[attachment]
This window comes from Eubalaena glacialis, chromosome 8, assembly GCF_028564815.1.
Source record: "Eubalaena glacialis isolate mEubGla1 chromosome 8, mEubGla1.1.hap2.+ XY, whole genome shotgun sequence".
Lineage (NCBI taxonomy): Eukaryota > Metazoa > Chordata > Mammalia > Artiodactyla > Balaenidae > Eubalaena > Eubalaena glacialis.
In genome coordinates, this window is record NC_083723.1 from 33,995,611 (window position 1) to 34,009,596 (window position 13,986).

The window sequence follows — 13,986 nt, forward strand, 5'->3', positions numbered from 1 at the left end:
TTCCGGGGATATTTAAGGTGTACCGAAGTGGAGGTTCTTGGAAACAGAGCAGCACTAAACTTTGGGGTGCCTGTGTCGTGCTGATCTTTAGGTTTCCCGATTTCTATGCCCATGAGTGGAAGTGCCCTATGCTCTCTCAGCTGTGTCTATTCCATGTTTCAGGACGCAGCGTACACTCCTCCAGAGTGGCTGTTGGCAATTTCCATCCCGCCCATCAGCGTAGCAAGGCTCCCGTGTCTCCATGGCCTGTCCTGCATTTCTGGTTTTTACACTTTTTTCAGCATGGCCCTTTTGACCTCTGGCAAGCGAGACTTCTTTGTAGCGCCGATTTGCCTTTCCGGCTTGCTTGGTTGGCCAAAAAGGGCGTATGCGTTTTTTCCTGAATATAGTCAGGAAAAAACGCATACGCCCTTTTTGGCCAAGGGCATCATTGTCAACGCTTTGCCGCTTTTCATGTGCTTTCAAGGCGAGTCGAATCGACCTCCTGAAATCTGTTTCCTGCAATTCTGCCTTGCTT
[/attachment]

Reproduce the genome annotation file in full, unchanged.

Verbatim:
This window comes from Eubalaena glacialis, chromosome 8, assembly GCF_028564815.1.
Source record: "Eubalaena glacialis isolate mEubGla1 chromosome 8, mEubGla1.1.hap2.+ XY, whole genome shotgun sequence".
Lineage (NCBI taxonomy): Eukaryota > Metazoa > Chordata > Mammalia > Artiodactyla > Balaenidae > Eubalaena > Eubalaena glacialis.
In genome coordinates, this window is record NC_083723.1 from 33,995,611 (window position 1) to 34,009,596 (window position 13,986).

The window sequence follows — 13,986 nt, forward strand, 5'->3', positions numbered from 1 at the left end:
TTCCGGGGATATTTAAGGTGTACCGAAGTGGAGGTTCTTGGAAACAGAGCAGCACTAAACTTTGGGGTGCCTGTGTCGTGCTGATCTTTAGGTTTCCCGATTTCTATGCCCATGAGTGGAAGTGCCCTATGCTCTCTCAGCTGTGTCTATTCCATGTTTCAGGACGCAGCGTACACTCCTCCAGAGTGGCTGTTGGCAATTTCCATCCCGCCCATCAGCGTAGCAAGGCTCCCGTGTCTCCATGGCCTGTCCTGCATTTCTGGTTTTTACACTTTTTTCAGCATGGCCCTTTTGACCTCTGGCAAGCGAGACTTCTTTGTAGCGCCGATTTGCCTTTCCGGCTTGCTTGGTTGGCCAAAAAGGGCGTATGCGTTTTTTCCTGAATATAGTCAGGAAAAAACGCATACGCCCTTTTTGGCCAAGGGCATCATTGTCAACGCTTTGCCGCTTTTCATGTGCTTTCAAGGCGAGTCGAATCGACCTCCTGAAATCTGTTTCCTGCAATTCTGCCTTGCTT